By Steve Silverman
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Tight end is one of the most complex positions in the NFL when it comes to strategy, and the position has been evolving for years.

Some coaches will use the tight end as the primary weapon in an offensive team’s setup while others will try to work them into the rotation and make sure they get involved in the passing game occasionally. The old-fashioned blocking tight end is a rarity in the current environment, and that’s because the spread offense needs players who are threats to make big plays.


There are a lot of quality players at the position, beginning with the Patriots’ Rob Gronkowski, and he’s followed closely by the Panthers’ Greg Olsen. In this piece, I continue my positional top-10 rankings by looking at the tight ends.

1. Rob Gronkowski, New England
The only question about Gronkowski is whether he can stay healthy. He stayed in the lineup for all 16 regular-season games in his first two seasons, but he has missed time in the five seasons since. He caught just 25 passes for 540 yards and three touchdowns in eight games last year. Gronkowski can get open any time he wants because he is a huge man, at 6-foot-6 and 265 pounds, with excellent speed. His other advantage is that he has huge hands and will catch nearly anything thrown in his direction. Gronkowski is also a willing blocker, and while he doesn’t get much credit in that area, he is quite effective. When healthy, he is a threat to take over any game.

Rob Gronkowski

Rob Gronkowski of the New England Patriots carries the ball after a catch during the fourth quarter against the New York Jets at Gillette Stadium on Oct. 25, 2015 in Foxboro, Massachusetts. (Photo by Darren McCollester/Getty Images)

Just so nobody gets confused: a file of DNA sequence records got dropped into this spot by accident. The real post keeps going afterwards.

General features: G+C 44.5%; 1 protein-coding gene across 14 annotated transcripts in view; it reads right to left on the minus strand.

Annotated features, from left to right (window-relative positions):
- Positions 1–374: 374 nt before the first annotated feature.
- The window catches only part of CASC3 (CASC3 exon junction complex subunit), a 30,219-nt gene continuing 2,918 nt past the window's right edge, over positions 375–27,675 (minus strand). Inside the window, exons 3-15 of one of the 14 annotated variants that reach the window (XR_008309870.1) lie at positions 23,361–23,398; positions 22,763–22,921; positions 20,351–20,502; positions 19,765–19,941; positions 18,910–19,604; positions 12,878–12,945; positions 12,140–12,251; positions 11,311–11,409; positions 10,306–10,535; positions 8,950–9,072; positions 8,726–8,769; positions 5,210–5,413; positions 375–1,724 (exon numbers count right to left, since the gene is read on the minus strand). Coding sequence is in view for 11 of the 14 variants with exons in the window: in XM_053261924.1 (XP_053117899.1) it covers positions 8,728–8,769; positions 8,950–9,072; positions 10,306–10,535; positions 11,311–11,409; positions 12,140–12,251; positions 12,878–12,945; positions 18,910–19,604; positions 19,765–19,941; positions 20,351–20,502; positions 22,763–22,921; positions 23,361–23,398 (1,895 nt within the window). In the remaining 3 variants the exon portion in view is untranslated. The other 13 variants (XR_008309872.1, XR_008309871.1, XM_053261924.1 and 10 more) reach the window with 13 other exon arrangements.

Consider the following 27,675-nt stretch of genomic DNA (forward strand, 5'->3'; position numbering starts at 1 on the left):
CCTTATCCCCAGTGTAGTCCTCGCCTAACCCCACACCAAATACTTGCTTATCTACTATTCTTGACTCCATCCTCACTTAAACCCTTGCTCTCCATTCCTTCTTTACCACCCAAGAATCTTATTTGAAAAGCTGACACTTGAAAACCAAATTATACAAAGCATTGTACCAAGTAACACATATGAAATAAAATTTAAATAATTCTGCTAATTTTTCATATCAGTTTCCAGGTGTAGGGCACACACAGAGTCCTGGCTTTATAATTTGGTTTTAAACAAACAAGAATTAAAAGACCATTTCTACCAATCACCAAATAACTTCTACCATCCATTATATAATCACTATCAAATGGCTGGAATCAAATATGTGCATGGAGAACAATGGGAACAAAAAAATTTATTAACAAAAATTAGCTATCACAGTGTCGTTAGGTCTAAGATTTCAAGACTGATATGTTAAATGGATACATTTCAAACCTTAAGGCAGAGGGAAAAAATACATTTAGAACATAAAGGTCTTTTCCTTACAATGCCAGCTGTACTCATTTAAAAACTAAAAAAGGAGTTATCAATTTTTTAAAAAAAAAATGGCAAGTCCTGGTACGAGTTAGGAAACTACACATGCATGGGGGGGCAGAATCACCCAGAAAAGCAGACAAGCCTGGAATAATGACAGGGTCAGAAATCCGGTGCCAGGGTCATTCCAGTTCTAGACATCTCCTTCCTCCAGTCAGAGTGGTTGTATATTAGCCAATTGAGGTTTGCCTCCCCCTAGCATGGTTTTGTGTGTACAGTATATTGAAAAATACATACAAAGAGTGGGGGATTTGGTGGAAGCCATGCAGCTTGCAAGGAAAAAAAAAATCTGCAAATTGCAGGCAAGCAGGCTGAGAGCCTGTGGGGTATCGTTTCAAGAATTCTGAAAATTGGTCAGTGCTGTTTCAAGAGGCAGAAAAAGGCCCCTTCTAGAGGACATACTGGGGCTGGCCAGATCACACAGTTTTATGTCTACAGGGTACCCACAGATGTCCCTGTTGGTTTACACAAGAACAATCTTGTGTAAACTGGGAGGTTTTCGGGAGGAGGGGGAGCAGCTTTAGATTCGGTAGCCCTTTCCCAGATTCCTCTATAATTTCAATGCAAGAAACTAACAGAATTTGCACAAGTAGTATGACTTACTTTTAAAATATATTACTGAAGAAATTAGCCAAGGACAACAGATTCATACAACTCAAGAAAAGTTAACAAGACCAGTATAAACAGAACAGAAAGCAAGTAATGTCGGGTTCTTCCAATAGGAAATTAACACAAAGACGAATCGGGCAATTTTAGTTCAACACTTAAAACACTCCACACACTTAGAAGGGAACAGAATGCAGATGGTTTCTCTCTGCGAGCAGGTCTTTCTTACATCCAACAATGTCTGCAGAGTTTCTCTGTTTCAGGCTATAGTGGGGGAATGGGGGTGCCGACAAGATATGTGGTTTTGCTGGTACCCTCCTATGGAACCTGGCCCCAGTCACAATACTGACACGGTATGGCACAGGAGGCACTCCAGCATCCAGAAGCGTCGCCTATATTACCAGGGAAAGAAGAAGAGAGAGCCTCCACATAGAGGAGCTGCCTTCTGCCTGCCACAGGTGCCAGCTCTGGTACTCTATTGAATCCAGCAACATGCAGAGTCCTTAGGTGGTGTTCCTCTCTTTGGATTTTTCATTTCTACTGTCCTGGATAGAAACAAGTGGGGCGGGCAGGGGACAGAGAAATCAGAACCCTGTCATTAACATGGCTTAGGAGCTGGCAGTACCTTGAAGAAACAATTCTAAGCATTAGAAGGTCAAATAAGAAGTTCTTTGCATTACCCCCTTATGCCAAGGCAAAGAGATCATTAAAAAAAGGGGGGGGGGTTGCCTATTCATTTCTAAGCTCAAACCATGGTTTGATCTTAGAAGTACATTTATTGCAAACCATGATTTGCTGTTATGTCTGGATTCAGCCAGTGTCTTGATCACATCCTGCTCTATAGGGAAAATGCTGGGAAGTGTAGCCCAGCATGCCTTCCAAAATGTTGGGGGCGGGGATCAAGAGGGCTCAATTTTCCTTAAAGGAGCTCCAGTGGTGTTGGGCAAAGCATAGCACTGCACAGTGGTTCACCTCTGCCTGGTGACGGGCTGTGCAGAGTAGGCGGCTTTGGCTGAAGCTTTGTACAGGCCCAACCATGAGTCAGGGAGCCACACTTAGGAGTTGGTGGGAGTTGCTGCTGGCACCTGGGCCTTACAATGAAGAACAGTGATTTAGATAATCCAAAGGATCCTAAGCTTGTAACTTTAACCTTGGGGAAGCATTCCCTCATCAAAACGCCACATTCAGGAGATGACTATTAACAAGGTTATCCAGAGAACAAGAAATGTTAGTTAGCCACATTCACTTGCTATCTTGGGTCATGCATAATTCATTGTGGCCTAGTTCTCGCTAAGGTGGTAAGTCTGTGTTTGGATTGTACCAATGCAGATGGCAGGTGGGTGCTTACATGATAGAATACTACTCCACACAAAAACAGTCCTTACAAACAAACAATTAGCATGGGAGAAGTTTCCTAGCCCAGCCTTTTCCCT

2. Greg Olsen, Carolina
Olsen has been the most consistent producer in the Carolina lineup (80 receptions, 1,073 yards, three touchdowns in 2016), and that includes quarterback Cam Newton. Olsen has one huge advantage over Gronkowski since he remains in the lineup every week. He has not missed a game since 2007, and he has shown he can get deep and make big plays, and he is also capable of making the tough catch in traffic that keeps drives alive. Olsen may not be a devastating blocker, but he is a willing one. He will throw his body in front of potential tacklers, and he makes it tough on them to finish off a play.

3. Zach Ertz, Philadelphia
There’s a significant gulf between the top tier of tight ends and the second grouping, which begins with Ertz. However, the Philadelphia tight end is climbing the ranks quickly after excellent back-to-back seasons in 2015 and 2016. He is building an excellent working relationship with second-year quarterback Carson Wentz, and Ertz has shown he can stretch the defense. He caught 78 passes for 816 yards and four touchdowns a year ago, and if he can improve in the red zone, he will take another jump in the ratings.

4. Travis Kelce, Kansas City
The Chiefs have high hopes that diminutive wideout Tyreek Hill will develop into a game-breaking player, but he still has to turn his eye-opening potential into production. Kelce is already there, and he is the team’s top receiving threat heading into the season. Kelce is coming off a wonderful 2016 in which he registered 85 receptions for 1,125 yards and four touchdowns, and he ranks among the best blocking tight ends in the league. Kelce is one of the most confident players on head coach Andy Reid’s roster, and he should play an even bigger role for the Chiefs this season.

5. Delanie Walker, Tennessee